By S. Jhoanna Robledo,
Common Sense Media Reviewer
Common Sense Media Reviewers
Charming, pretty 1950s musical with dated gender roles.
A Lot or a Little?
What you will—and won't—find in this movie.
Given its age, there are many old-fashioned beliefs: That women need to please men; that physical beauty is very important. And though the film sort of pushes against some of these suppositions, it doesn't much stray away from them. But like other musicals of this era, all's well that ends well thanks to true love.
Positive Role Models
Gaston and his uncle are fairly dismissive of the women in their lives, and Gigi and her relatives buy into the belief that being kept is a worthy pursuit.
Sex, Romance & Nudity
No nudity, or even close to it, but Gigi is being groomed to become a kept woman, and that's central to the plot. A lead character is a playboy and dates many women.
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Drinking, Drugs & Smoking
As appropriate for the times, characters drink and smoke in social situations. There's even a song about champagne.
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Parents Need to Know
Parents need to know that, scratch below the pretty surface of this iconic 1950s musical and some dated and slightly racy themes appear: about how important it is to make your man happy and whether it's better to be a wife or a mistress. Still, tweens and teens who give it a try will be entranced by the splendidness and charm of it all, and will likely put such plot points within the film's historical context. There's no swearing or nudity, and any drinking and smoking is done so socially.
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Based on 2 parent reviews
Pretty to look at, but not very engaging
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Not for tweens
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What's the Story?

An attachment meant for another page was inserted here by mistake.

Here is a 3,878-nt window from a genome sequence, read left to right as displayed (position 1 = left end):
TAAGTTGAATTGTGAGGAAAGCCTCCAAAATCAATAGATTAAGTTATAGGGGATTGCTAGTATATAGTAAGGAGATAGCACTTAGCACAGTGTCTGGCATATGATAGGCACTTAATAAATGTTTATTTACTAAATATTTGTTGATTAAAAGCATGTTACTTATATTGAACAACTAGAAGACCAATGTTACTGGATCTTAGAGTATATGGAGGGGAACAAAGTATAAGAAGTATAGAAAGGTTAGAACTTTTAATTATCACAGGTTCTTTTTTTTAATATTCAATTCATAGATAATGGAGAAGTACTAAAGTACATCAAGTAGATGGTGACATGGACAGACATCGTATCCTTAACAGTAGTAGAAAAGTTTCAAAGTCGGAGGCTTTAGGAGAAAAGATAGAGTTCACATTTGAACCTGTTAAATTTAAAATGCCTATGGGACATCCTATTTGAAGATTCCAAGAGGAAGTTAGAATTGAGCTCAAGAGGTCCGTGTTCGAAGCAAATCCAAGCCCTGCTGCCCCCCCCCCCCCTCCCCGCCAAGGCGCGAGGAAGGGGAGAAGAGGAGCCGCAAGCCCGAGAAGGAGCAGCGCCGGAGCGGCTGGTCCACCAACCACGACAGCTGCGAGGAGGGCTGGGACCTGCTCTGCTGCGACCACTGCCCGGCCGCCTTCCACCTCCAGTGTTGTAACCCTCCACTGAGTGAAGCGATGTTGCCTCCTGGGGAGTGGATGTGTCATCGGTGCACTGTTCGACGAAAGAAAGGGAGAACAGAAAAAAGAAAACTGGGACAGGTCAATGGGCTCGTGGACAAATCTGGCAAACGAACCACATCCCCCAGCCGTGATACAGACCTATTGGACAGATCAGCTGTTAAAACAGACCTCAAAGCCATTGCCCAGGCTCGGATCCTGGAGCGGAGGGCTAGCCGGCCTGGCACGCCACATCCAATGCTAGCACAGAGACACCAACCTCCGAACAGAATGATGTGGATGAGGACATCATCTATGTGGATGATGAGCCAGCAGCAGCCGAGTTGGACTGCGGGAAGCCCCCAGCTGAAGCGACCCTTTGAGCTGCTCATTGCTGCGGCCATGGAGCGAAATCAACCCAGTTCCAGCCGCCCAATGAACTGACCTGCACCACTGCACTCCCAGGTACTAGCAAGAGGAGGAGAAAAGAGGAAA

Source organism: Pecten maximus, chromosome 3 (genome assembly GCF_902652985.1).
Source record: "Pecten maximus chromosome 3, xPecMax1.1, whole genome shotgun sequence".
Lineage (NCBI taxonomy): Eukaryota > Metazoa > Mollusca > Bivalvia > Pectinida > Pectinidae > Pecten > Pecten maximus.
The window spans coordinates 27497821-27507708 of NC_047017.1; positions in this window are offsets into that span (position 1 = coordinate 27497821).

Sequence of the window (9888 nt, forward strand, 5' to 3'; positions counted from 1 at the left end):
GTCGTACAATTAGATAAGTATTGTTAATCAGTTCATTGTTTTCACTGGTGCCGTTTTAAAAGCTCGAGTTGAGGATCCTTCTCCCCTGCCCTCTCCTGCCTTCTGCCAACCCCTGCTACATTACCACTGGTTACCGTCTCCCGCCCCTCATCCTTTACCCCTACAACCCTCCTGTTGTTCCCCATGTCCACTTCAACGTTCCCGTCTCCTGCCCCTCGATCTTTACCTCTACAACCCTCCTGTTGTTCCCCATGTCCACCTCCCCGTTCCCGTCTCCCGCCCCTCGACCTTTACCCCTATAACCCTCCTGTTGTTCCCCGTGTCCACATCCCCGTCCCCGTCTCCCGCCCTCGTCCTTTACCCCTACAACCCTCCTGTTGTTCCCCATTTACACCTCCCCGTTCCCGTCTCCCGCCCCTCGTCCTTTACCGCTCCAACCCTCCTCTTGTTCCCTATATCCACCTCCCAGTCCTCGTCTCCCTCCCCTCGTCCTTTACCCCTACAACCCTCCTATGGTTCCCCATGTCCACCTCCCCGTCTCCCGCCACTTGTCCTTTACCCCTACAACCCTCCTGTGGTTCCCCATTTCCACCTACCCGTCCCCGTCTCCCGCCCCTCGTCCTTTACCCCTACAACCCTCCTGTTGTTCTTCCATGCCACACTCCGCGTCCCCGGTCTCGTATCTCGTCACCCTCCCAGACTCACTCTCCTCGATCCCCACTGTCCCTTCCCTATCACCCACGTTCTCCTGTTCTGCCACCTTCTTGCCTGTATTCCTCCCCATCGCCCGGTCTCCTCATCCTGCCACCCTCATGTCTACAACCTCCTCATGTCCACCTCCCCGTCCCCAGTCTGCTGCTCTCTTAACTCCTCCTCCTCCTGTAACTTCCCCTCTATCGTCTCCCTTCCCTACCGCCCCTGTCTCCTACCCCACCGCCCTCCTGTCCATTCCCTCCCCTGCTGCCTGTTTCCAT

It's the turn of the century -- 20th century -- Paris, and young Gigi (Leslie Caron) is poised to follow in her aunt's (Isabel Jeans) and grandmother's (Hermione Gingold) footsteps to become a highly courted courtesan in this cinematic adaptation of author Colette's novella. It's serious business that requires serious training, but Gigi is constantly distracted by their family friend, the affluent and popular bachelor Gaston Lachaille (Louis Jourdan). As they spend more time together, the two grow to care for one another. But Gigi's expected to be a mistress; can she really be the wife? Especially since love, to her, seems befuddling and mysterious? Besides, she's changing as she perfects her craft, and Gaston may not appreciate the metamorphosis. Can their love last?
Is It Any Good?
As one of GIGI's most popular songs goes, "Thank heaven for little girls," and that much is true for the film in general. It's an Academy Award-winning classic for a reason -- or, rather, so many reasons: inventive plot, memorable music (by Alan Jay Lerner and Fritz Loewe), swoony costumes (by the legendary Cecil Beaton), and inspiring performances. With Paris as the backdrop, no less. At times the film feels almost too perfect, as though engineered for maximum effect but lacking heft, and today's audiences may find the way it prettifies its subject matter -- Gigi is being prepared, essentially, for mistress-hood -- off-puttingly old-fashioned. But the doubts fall away after the opening credits and the charm offensive begins.
Talk to Your Kids About ...
Families can talk about why Gigi is being trained to become a great courtesan/mistress? Why is this a lofty (at least in Paris during that time period) goal? Or isn't it?
What makes Gigi so appealing to Gaston? Is there something off-putting in the idea that an older family friend like him ends up dating a younger woman he's known since her teens? (Gigi's age isn't specified, but there are references to her being young.)
Clearly, some themes in the film are dated (specifically the role of women), but they're worth discussing. What do you think of how men are fought for in this society, and the women who are groomed to please them?
- In theaters: May 15, 1958
- On DVD or streaming: March 31, 2009
- Cast: Leslie Caron, Louis Jourdan, Maurice Chevalier
- Director: Vincente Minnelli
- Studio: Warner Home Video
- Genre: Musical
- Topics: Book Characters, Music and Sing-Along
- Run time: 116 minutes
- MPAA rating: G
- Last updated: January 2, 2023
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